Ethernet operators are focusing on winning business from large
corporate customers. "Our role is recognising a basic reality,"
says Brown. "Carriers want to provision customers on their own
networks, but customers' needs and carriers' networks don't
Because of this, "carriers need a good way of buying offnet
services". If a carrier can provide ethernet connections to
nine out of 10 of a customer's locations, it needs to recruit a
competitor to provide the tenth link.
But how does it connect? That's the role of CENX: it is
building a series of carrier-neutral ethernet exchanges, places
to which a number of competing carriers will connect. "The
exchange makes it easier for customers to connect," says Brown.
"Customers" in this sense are operators, the approximately 18
carriers - Brown is guarded about giving the exact number -
that have signed up and connected into CENX. The company itself
"doesn't make any announcements" about members, said an
However it is known that Verizon is connected: the carrier's
Quintin Lew and CENX's Chen were presented with a Global
Telecoms Business innovation award in June 2010 in London for
their work on the project.
Interxion, which provides co-location data centre services in
Europe, announced in April 2010 that it would connect from
June. RCN Metro Optical Networks, a US carrier, has also
announced that it has become a member, as have Optimum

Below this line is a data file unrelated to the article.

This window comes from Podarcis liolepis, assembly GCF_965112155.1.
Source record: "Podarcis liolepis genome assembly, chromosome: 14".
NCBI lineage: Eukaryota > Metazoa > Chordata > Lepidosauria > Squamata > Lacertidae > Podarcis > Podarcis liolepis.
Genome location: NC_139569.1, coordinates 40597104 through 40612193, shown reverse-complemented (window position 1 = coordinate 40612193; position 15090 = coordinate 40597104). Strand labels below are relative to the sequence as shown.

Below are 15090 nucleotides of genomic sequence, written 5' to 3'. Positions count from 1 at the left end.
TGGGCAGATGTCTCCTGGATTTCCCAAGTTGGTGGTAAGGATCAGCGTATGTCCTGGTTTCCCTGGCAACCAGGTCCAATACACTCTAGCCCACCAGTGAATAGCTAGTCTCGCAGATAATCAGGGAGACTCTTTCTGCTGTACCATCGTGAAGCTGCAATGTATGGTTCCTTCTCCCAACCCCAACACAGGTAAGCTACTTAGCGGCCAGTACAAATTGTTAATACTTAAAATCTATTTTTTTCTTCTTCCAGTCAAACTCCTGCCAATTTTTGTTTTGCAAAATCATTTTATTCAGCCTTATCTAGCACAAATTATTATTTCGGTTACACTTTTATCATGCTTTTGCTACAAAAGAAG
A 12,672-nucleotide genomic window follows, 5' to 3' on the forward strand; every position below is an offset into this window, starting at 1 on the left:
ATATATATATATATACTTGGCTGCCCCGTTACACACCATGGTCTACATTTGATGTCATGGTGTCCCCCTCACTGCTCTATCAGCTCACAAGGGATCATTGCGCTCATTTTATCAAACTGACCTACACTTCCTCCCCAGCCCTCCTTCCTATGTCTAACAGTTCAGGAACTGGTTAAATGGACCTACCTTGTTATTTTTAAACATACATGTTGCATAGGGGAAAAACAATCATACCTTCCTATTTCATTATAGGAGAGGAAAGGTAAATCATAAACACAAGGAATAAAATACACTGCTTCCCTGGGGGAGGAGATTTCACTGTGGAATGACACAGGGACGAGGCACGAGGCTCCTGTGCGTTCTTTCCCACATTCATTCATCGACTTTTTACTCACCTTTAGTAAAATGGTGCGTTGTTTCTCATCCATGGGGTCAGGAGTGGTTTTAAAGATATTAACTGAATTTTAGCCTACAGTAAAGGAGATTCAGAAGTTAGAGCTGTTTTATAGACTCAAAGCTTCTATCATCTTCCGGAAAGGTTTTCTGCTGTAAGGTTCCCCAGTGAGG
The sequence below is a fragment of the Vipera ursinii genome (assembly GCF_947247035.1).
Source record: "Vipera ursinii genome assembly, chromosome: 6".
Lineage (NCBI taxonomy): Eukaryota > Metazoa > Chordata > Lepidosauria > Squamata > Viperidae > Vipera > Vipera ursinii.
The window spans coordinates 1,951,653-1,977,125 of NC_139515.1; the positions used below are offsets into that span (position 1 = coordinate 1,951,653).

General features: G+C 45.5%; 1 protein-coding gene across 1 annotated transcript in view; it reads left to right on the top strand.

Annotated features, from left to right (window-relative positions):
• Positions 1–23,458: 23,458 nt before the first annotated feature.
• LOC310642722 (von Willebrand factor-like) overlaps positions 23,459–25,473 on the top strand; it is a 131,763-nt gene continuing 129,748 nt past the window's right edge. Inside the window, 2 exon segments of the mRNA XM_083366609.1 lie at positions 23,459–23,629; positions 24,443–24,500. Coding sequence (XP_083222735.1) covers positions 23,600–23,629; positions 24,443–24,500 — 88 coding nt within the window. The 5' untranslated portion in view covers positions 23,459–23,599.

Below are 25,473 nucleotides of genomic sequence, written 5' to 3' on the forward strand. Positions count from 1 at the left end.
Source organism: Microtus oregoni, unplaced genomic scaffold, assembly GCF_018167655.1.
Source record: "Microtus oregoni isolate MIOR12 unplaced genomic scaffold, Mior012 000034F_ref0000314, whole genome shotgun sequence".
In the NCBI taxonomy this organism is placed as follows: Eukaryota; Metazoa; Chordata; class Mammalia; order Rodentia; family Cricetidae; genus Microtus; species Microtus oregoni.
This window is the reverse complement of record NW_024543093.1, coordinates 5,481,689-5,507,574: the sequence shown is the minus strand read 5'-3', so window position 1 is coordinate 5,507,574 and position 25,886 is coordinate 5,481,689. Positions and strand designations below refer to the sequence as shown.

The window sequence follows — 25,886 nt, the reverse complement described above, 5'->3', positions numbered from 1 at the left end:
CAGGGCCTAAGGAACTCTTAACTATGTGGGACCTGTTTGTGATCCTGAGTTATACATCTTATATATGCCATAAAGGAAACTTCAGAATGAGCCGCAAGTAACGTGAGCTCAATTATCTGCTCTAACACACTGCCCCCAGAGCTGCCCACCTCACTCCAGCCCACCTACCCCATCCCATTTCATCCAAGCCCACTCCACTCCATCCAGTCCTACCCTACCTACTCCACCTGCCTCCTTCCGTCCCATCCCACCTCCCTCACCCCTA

Lightpath - a metropolitan New York carrier - as well as Level
3, XO and others.
Ethernet service translator
Each connects through a one-gigabit or 10-gigabit pipe, and the
CENX equipment has a service translator, that does its best to
map carrier A's offerings to those that are available from
carrier B. This is a complex process: "A few things are a
little problematic," admits Brown.
The relationship between any two carriers is negotiated between
those companies: CENX does not arrange to business, just
facilitates it in its equipment. "CENX is a marketplace. It
allows the business to work more effectively," he says.
End-users, the multinational corporate companies, do not have
any direct relationship with CENX.
The company is also developing a set of online tools for
operator members, including a system that allows them, if they
want, to put details of their network inventory online. So
operator A, looking for a network that will deliver that tenth
location to its corporate customers, can search through likely
candidates before talking to them, and then arranging an
interconnection via CENX with the one offering the best deal.
"We don't get in the middle of the business transaction," says
Brown. It's up to member companies to decide what locations to
offer, if any, via the online system, and they can show the